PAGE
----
Chinese web users frustrated by the blocking of sensitive terms have come up with a system of bizarre code words to allow them to post on a political saga that has gripped the blogosphere.
China blocks all information deemed sensitive under a vast censorship system known as the “Great Firewall”, but the huge rise of weibos –microblogs similar to Twitter — is making this task increasingly difficult.
In recent days censors have been working overtime to remove references to the dramatic sacking last week of rising political star Bo Xilai and rumours of a coup led by security chief Zhou Yongkang, said to have been close to Bo.
Bloggers have tried to get round this by referring to Zhou as “Master Kong” — a brand of instant noodles — because the names share a common character in Chinese.
“Played too big, Master Kong is now in trouble,” posted one weibo user under the name Engineer Zhongyu.
Premier Wen Jiabao, who criticised Bo on the eve of his sacking, is referred to as “Teletubbies” because his name shares a character with the Chinese name for the popular children’s television series.
And President Hu Jintao has been given the name “carrot” because “Hu” uses the Chinese character for the vegetable.
“For today’s tug of war, carrot and Teletubby have patiently waited for years, which is not easy,” posted a weibo user called Long Long River, in an apparent reference to the political divisions in the ruling Communist Party.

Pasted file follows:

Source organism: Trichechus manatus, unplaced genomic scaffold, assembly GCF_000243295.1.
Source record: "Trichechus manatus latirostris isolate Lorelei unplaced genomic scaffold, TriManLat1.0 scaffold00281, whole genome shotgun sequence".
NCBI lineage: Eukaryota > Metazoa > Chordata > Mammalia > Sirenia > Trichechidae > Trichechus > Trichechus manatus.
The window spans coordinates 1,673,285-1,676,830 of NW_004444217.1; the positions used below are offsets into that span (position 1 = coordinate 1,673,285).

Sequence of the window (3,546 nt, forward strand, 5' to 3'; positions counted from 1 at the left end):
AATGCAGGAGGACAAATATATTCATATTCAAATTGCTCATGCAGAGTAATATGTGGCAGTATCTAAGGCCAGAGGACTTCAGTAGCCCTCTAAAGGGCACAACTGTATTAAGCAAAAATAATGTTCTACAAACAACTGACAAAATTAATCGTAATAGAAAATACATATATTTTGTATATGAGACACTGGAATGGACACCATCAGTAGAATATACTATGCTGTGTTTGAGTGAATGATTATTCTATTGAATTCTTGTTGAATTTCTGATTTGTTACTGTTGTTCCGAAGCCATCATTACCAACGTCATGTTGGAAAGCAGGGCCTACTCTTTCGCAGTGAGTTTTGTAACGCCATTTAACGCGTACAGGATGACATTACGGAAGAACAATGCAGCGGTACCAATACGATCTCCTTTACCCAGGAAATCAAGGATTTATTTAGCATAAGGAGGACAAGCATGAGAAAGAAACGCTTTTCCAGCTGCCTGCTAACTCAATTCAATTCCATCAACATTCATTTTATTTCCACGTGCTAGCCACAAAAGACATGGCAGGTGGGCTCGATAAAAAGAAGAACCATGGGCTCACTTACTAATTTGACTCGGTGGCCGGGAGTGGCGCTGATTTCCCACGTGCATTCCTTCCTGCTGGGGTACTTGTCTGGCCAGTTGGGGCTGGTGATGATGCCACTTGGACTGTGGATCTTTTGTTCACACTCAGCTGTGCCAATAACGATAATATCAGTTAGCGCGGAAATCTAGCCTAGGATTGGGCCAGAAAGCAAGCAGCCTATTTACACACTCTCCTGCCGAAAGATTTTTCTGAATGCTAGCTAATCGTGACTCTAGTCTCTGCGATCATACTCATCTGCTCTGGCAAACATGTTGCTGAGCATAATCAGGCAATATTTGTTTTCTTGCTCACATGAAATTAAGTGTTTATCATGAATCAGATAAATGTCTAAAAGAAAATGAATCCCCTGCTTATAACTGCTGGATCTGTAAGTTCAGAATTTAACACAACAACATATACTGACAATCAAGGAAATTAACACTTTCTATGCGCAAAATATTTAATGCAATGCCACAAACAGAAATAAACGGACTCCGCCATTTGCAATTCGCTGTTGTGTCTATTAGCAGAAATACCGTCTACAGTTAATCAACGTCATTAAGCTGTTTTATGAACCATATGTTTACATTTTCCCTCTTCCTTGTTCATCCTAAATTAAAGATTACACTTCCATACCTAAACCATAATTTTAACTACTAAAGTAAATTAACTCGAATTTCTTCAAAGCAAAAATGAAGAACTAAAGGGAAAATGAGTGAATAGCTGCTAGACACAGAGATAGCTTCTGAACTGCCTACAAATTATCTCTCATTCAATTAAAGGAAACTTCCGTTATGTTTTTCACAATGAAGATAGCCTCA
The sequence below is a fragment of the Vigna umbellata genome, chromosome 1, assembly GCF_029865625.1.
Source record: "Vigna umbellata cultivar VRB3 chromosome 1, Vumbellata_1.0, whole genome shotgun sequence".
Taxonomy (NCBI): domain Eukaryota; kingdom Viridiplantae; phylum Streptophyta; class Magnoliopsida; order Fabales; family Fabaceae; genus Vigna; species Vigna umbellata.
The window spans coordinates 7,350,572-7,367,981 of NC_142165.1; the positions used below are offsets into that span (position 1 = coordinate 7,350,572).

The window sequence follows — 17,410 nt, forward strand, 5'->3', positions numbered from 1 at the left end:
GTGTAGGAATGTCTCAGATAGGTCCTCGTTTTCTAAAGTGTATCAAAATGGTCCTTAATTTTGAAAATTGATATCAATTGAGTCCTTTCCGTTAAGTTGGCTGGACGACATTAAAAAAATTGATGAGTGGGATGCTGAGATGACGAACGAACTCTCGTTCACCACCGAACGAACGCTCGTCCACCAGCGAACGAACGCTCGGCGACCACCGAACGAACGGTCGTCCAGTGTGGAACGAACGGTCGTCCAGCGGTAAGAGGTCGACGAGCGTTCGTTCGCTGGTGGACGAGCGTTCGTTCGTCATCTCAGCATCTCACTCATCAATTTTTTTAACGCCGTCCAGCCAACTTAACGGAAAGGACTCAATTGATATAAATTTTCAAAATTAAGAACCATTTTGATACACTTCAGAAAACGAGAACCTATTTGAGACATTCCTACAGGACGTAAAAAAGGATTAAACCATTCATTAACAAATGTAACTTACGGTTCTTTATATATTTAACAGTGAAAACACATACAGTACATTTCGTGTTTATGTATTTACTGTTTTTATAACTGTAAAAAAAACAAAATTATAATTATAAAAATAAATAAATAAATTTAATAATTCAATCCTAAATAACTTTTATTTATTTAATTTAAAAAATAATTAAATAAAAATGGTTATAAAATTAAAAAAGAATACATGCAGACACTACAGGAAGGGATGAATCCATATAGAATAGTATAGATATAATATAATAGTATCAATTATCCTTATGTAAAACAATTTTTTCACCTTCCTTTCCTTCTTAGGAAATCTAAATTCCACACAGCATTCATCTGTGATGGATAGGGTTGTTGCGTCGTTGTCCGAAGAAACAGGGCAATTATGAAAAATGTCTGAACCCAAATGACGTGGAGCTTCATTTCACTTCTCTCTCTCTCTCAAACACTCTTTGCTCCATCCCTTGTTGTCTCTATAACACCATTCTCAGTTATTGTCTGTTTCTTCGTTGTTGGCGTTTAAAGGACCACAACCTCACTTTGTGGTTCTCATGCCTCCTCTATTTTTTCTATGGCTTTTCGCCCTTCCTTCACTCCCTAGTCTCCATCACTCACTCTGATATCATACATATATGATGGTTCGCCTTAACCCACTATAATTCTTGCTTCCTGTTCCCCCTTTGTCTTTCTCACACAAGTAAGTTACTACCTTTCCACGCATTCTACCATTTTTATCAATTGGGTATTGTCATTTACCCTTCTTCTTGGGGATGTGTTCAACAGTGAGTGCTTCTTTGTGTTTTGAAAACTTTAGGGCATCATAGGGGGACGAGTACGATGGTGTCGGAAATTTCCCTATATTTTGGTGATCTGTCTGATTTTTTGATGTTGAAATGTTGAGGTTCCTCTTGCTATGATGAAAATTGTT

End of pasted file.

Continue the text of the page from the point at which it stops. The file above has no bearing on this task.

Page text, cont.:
Censors have blocked all forms of search on the weibos for terms linked to Bo, who was removed as party chief of the southwestern metropolis of Chongqing last Thursday.
Search terms such as “Bo Xilai”, Bo’s son “Bo Guagua” or his wife “Gu Kailai” have all been censored on Sina.com’s popular weibo.
References to “Ferrari” have also been deleted after an unknown driver crashed his Italian sports car in Beijing and died, sparking speculation he may have been the son of a top leader.
Political analysts say Bo’s ousting has exposed deep divisions in the Communist Party ahead of a generational handover of power later this year.
The lack of an official explanation for the move has served to fuel the online rumour mill, which has this week buzzed with groundless speculation of a a military coup, gunshots and even tanks rolling into central Beijing.